FTLComm - Tisdale - July 4, 2000
Today our neighbours to the South celebrate what they call "Independence Day" which actually is the date that Thomas Jefferson's unilateral declaration of Independence was proclaimed as the United States of America was to come into being as its thirteen colonies entered into a war with England and those parts of North America loyal to Britain, in what nothing less than a rebellion.

Though movies like "The Patriot" and so much other popular slogan propaganda would have people believe that the American colonists rebelled against the English king for a long list of humanitarian grievances, the issues were really pretty simple. The British had a weak military presence in North America, thus giving the local population the opportunity to grab power and thus avoid taxes. The "life liberty and pursuit of happiness" stuff was just an excuse, because the very people who participated in the rebellion were slave owners who regularly bought and sold people, for them liberty for all was a pretty remote concept.

One of the interesting things about the American revolution is that it came only two years after the British parliament, which was confounded with what to do with their newly conquered portion of North America decided to do a democratic and rather liberal thing, and they passed the Quebec Act of 1774. This little gem of legislation established freedom of religion, language and French styled common law in the French speaking area along the North shore of the St. Lawrence River.

The founding fathers of the New England states were pilgrims, extreme reactionaries to Catholicism and a rather intolerant group of any social difference as they were best
remembered for their predilection for roasting people whom they thought might be witches. You might imagine that they did not view with pleasure the idea that they would now become a part of a country that included French speaking Catholics.

Many historians firmly believe that the Americans did not separate from British rule but established their own independence North American country to prevent inclusion in a future political development including the people from New France. Whatever prompted the various elements that set about creating a new and independent country they did so with the mind set of the eighteenth century.

Since the Americans decided to craft their constitution as a written and statute defined set of principles they froze their nation in a temporal lock. As conditions and perceptions changed the flexible British constitution based on precedent, evolved naturally and sometimes subtly, but not ever caught in piece of paper that would be more like concrete than anything else. The new country that developed out of the remains of British North America formulated its constitution upon the British principles in 1867 and went merrily on its way until the later half of the twentieth century when the political power of the country shifted firmly into the realm of Quebec.

It is at this point that the extreme irony of the situation really evolves. What the Americans of the thirteen colonies feared began to actually take shape in Canada. Quebec's attitudes and culture were imposed on the whole nation and its political process has become almost exclusively controlled by people from that province with thirty years straight the prime minister being from there. But, what makes things truly remarkable is that first Pierre Trudeau and later Brian Mulroney moved to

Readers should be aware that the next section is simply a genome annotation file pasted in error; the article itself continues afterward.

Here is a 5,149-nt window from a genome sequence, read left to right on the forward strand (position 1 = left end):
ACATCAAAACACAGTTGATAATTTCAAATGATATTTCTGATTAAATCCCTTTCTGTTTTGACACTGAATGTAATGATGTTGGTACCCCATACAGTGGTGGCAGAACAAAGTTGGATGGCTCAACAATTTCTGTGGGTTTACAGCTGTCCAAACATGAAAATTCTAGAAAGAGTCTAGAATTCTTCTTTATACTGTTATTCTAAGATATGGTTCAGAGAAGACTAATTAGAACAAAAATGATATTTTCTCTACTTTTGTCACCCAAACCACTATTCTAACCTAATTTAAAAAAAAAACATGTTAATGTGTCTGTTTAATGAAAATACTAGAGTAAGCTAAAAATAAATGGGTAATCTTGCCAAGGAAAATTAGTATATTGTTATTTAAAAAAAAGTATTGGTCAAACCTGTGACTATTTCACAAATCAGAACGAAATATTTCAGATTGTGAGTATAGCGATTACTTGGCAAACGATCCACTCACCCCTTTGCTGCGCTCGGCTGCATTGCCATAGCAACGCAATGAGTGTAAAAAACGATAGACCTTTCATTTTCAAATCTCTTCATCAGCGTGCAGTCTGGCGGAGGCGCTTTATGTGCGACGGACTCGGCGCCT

Americanise the Canadian constitution making it a paper, statute based affair with the similar time based problems that would plaque America. By freezing a constitution in a list of who does what, a country, or organisation for that matter, no longer has the dynamic capability of changing gradually as it needs change.

Britain today cheerfully moves along without a written constitution, yet its complex system of precedent law maintains a balance of power and insures a place of continuing democracy. This was scarified in the United States and in Canada to make a new American "low tax"
and in Canada, a Quebec dominated federalist state, that would forever establish preferences for the people living along the North Shore of the St. Lawrence

But, you must be asking, what does that mean to us, the people out here in this wide open land, that is only a few years away from being returned to its original state, as aboriginal people reassert their rights and we the invaders are being financially displaced? We the people of the West must respond to the threats to both our way of life and to our environment. We must recognise that we are not alone in our plight. The prairie people of North America are almost uniformly besieged be they residents of Lincoln Nebraska, Wolf Point Montana, Carberry Manitoba, Hodgeville Saskatchewan or Provost Alberta.
The aging American constitution still has room in it for some democracy, even though North of the 49th, democracy is only a memory, despite that, the time is now upon us where we too must consider what brought the American colonists to the point where they felt that enough was enough and declared "We hold these truths to be self evident, that all men are created equal. . . " Perhaps 2000 is not the year but you must consider our plight and wonder if we really belong in this colonial situation. Is the time approaching when we too must assert the principle that freedom and democracy are important and the tyranny of the multinational and its elected confederates heel can no longer be sustained.

Let us consider alternatives. What does our federal government offer us? Is our provincial government different

no matter whom we elect? Is the problem with the leadership or our problem not to stand up for what is important and attempt to change the actual system that is in charge rather then the individuals? Do we have a choice to do nothing?

Timothy W. Shire